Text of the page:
It was around this time, after the sun had set, but there was still plenty of light in the sky, and Lily was drifting off, that we decided there finally was enough wind, and we got the sails out. Beautiful silence at last. Shortly after 11pm, Julian got kitted out in warmer overnight clothing and made himself a large coffee. I went down to the saloon to sleep for a few hours. At 1.30 Julian came bounding down the companionway yelling ‘Fog horn, fog horn’. I leaped out of bed, quickly found the fog horn and went up on deck. A thick fog had descended and the sound of a fog horn somewhere on our port side had Julian worried. But the fog horn was too consistent, too regular and a quick glance at the chart plotter revealed it to be marking the boundary of the Kinsale gas field.

Moments later we received a radio message from the gas field!! ‘Will the vessel one mile south of Kinsale B please alter course, you are entering a restricted zone’. Oops. We altered course to go around the restricted area, still in fog and not able to see a thing. Moments later the fog lifted, revealing two massive gas rigs lit up like Christmas trees, less than a mile from us. Hard to believe that two such massive brightly lit structures rising out the sea could be so obscured by fog. Thankfully that was the end of the fog and the rest of the night we had good visibility with occasional drizzle. Julian went to bed and I helmed for a couple of hours, watching the lights on Ireland’s south coast gradually come into view – lighthouses and other lights – and the coastline taking shape as dawn approached. We swapped places once again and when I was woken by Lily at 6.30 we were only a couple of hours from our destination.

We arrived in Kinsale on a cold drizzly morning, 26 hours after we’d left the Isles of Scilly. We were both exhausted, but delighted with our achievement and delighted to be in Ireland. After setting ourselves up on the pontoon at Castlepark Marina, we enjoyed a hearty fried breakfast. Julian slept while I took the girls to the beach, and in the afternoon Lily and I slept while Julian and Katie walked into Kinsale.

Yippee…we had arrived, and after a day of rest and recovery, we were ready to begin the Irish leg of our adventure!

Torquay to Plymouth

Departure day at last. We planned to sail west from Torquay to Salcombe or, if we wanted a shorter trip, Dartmouth. We didn’t need to leave too early, but decided on being under way by 10am to make the most of the tidal stream around Start Point and, crucially, to get across the bar into Salcombe harbour (a shallow area that we wouldn’t be able to get over on or near low water and not, as you might think, the pub). We were all up at 7am and by 9am we had finished breakfast, the girls were dressed and ready to go, and all that remained was getting the boat ship shape for the trip. We were ready to leave on the dot of 10 o’clock. When Julian turned the key in the ignition we were met with an annoying high pitched noise alerting us that the battery wasn’t charging. This is a recurring problem and in the past it’s taken Julian anywhere from 10 minutes to two hours to resolve, working his way through the various wires running to the battery til he finds the offending wire. This time it took him an hour, with me keeping the girls entertained in the cockpit and occasionally trying the ignition when instructed. At 11.15 we were under way. The delay did have one advantage, however. The fog that had been hanging over land and sea all morning finally burned away, bringing us good visibility.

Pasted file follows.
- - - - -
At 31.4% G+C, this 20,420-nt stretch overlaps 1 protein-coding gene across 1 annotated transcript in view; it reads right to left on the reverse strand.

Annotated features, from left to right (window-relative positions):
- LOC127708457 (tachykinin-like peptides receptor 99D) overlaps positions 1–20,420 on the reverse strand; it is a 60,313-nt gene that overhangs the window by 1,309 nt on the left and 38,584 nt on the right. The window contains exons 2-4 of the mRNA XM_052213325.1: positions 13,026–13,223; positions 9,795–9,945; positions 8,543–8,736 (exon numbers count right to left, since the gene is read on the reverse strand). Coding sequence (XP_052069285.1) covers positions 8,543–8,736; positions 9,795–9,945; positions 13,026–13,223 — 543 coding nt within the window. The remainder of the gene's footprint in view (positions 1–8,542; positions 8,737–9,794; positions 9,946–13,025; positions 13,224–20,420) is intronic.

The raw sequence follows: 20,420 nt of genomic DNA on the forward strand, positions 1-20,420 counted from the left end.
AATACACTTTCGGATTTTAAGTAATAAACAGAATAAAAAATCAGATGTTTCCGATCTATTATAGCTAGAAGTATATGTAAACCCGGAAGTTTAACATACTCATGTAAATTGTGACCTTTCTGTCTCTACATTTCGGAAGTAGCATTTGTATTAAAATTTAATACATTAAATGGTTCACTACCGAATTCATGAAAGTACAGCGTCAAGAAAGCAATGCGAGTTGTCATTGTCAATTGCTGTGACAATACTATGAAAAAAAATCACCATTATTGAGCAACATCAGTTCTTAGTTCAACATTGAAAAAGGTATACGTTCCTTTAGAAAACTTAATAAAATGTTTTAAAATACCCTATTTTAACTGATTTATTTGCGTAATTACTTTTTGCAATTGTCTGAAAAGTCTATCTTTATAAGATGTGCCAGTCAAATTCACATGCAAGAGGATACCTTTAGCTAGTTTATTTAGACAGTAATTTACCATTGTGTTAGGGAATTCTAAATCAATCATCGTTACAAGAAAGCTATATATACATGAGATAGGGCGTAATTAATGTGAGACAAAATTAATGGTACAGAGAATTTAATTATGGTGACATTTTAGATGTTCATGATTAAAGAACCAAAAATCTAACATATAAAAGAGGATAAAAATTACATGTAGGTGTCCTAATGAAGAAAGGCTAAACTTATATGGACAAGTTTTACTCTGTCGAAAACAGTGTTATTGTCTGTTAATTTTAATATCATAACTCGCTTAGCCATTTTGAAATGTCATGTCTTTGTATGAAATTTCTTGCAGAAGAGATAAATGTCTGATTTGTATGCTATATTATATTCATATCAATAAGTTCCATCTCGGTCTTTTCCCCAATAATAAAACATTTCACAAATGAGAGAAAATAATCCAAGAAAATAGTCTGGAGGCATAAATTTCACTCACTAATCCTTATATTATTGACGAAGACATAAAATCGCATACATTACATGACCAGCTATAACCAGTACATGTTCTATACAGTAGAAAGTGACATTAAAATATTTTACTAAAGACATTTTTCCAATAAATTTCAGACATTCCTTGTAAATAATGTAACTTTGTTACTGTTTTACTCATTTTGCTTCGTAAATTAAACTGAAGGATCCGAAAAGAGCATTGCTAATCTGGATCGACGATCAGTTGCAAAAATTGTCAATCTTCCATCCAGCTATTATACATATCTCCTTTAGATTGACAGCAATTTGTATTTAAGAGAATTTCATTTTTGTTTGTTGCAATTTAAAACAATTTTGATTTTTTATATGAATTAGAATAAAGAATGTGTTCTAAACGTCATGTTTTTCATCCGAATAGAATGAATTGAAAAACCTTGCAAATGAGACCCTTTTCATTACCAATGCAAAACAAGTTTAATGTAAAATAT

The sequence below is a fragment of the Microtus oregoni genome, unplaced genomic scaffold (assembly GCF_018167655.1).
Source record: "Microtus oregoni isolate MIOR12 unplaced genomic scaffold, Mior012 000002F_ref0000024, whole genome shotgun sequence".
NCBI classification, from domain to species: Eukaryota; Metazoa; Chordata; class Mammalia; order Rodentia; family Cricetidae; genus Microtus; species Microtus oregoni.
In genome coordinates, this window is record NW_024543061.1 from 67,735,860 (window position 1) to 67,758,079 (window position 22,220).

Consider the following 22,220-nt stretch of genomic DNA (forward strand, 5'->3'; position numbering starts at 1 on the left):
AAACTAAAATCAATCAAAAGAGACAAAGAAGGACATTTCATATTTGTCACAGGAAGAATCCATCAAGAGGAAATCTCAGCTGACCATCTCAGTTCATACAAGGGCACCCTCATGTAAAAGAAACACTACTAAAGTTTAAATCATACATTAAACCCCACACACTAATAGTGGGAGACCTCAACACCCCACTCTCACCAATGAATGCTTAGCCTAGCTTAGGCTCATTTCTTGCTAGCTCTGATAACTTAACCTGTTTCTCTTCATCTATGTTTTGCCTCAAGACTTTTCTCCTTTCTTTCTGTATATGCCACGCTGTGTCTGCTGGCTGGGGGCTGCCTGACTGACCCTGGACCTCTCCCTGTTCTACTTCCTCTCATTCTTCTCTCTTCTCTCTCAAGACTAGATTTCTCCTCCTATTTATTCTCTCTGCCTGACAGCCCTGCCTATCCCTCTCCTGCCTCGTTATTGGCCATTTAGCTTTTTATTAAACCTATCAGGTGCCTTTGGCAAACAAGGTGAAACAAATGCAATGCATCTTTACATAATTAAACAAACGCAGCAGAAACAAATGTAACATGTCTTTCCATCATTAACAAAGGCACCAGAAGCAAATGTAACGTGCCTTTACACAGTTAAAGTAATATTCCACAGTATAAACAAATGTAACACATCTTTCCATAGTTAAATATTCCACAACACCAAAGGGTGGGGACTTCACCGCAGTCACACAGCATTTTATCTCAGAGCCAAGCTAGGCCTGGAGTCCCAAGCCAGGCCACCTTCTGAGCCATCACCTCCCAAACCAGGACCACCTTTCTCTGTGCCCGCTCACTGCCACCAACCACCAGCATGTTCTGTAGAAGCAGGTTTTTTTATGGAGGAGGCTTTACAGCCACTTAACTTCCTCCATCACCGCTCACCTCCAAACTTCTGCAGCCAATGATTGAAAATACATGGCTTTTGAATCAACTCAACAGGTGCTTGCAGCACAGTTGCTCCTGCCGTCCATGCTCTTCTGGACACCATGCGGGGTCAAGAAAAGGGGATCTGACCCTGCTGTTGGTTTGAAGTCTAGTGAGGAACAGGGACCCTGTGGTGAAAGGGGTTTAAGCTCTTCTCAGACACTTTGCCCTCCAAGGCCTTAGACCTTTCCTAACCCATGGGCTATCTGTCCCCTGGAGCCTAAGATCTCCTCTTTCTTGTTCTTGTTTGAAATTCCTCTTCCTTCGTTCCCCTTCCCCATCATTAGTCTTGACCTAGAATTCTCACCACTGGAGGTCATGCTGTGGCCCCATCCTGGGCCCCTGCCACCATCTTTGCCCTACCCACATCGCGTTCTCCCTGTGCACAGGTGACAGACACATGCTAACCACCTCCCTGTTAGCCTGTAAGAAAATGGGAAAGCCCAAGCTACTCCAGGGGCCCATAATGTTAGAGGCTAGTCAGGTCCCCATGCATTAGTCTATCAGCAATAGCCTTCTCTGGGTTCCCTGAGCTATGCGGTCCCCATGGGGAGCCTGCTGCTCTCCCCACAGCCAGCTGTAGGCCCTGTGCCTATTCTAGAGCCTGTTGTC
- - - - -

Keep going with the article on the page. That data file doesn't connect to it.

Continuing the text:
As soon as we got beyond the harbour walls we set the sails and sailed with a southwesterly breeze for the next almost seven hours, all the way to Salcombe. It was a lovely sail, if a little on the cool side. Katie, who generally no longer has a daytime nap, quickly got very grouchy and within two minutes of being cuddled fell fast asleep and slept for about three hours! Lily spent most of the day playing with her toys in the cockpit and late in the afternoon moved down to the saloon to play with her cuddly toys, who weren’t allowed in the cockpit due to the rain. It was the girls’ first time to really experience the boat leaning and it took a little getting used to – for us and them.